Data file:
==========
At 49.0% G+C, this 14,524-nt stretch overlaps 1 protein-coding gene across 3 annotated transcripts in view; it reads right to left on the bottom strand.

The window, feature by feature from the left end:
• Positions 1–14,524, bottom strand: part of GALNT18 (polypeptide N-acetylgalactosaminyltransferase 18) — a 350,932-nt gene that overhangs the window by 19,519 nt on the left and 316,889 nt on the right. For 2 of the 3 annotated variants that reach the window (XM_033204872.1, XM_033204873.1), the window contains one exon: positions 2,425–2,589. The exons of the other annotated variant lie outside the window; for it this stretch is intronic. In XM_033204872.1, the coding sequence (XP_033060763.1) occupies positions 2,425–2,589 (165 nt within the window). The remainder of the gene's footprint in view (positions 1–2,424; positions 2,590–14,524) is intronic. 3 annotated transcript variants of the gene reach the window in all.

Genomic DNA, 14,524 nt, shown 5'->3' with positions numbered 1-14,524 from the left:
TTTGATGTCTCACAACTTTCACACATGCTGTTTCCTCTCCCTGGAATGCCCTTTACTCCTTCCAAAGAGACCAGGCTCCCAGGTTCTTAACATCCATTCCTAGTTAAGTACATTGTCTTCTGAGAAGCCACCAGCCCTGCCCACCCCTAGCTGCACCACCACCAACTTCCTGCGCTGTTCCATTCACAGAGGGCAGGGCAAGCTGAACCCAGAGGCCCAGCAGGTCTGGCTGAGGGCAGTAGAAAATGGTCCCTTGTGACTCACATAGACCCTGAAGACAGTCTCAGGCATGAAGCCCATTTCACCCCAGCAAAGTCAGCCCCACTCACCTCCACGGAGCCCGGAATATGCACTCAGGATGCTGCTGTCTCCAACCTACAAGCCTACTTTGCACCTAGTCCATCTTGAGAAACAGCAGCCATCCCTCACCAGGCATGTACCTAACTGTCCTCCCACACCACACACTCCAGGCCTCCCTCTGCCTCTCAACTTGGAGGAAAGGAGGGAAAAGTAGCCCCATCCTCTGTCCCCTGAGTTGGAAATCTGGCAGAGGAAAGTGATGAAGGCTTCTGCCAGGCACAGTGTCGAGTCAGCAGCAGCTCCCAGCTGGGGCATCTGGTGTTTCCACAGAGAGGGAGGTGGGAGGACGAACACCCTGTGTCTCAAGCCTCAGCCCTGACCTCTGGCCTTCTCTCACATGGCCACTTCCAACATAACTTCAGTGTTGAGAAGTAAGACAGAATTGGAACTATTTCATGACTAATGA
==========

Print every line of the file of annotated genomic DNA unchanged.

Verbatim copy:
At 49.0% G+C, this 14,524-nt stretch overlaps 1 protein-coding gene across 3 annotated transcripts in view; it reads right to left on the bottom strand.

The window, feature by feature from the left end:
• Positions 1–14,524, bottom strand: part of GALNT18 (polypeptide N-acetylgalactosaminyltransferase 18) — a 350,932-nt gene that overhangs the window by 19,519 nt on the left and 316,889 nt on the right. For 2 of the 3 annotated variants that reach the window (XM_033204872.1, XM_033204873.1), the window contains one exon: positions 2,425–2,589. The exons of the other annotated variant lie outside the window; for it this stretch is intronic. In XM_033204872.1, the coding sequence (XP_033060763.1) occupies positions 2,425–2,589 (165 nt within the window). The remainder of the gene's footprint in view (positions 1–2,424; positions 2,590–14,524) is intronic. 3 annotated transcript variants of the gene reach the window in all.

Genomic DNA, 14,524 nt, shown 5'->3' with positions numbered 1-14,524 from the left:
TTTGATGTCTCACAACTTTCACACATGCTGTTTCCTCTCCCTGGAATGCCCTTTACTCCTTCCAAAGAGACCAGGCTCCCAGGTTCTTAACATCCATTCCTAGTTAAGTACATTGTCTTCTGAGAAGCCACCAGCCCTGCCCACCCCTAGCTGCACCACCACCAACTTCCTGCGCTGTTCCATTCACAGAGGGCAGGGCAAGCTGAACCCAGAGGCCCAGCAGGTCTGGCTGAGGGCAGTAGAAAATGGTCCCTTGTGACTCACATAGACCCTGAAGACAGTCTCAGGCATGAAGCCCATTTCACCCCAGCAAAGTCAGCCCCACTCACCTCCACGGAGCCCGGAATATGCACTCAGGATGCTGCTGTCTCCAACCTACAAGCCTACTTTGCACCTAGTCCATCTTGAGAAACAGCAGCCATCCCTCACCAGGCATGTACCTAACTGTCCTCCCACACCACACACTCCAGGCCTCCCTCTGCCTCTCAACTTGGAGGAAAGGAGGGAAAAGTAGCCCCATCCTCTGTCCCCTGAGTTGGAAATCTGGCAGAGGAAAGTGATGAAGGCTTCTGCCAGGCACAGTGTCGAGTCAGCAGCAGCTCCCAGCTGGGGCATCTGGTGTTTCCACAGAGAGGGAGGTGGGAGGACGAACACCCTGTGTCTCAAGCCTCAGCCCTGACCTCTGGCCTTCTCTCACATGGCCACTTCCAACATAACTTCAGTGTTGAGAAGTAAGACAGAATTGGAACTATTTCATGACTAATGA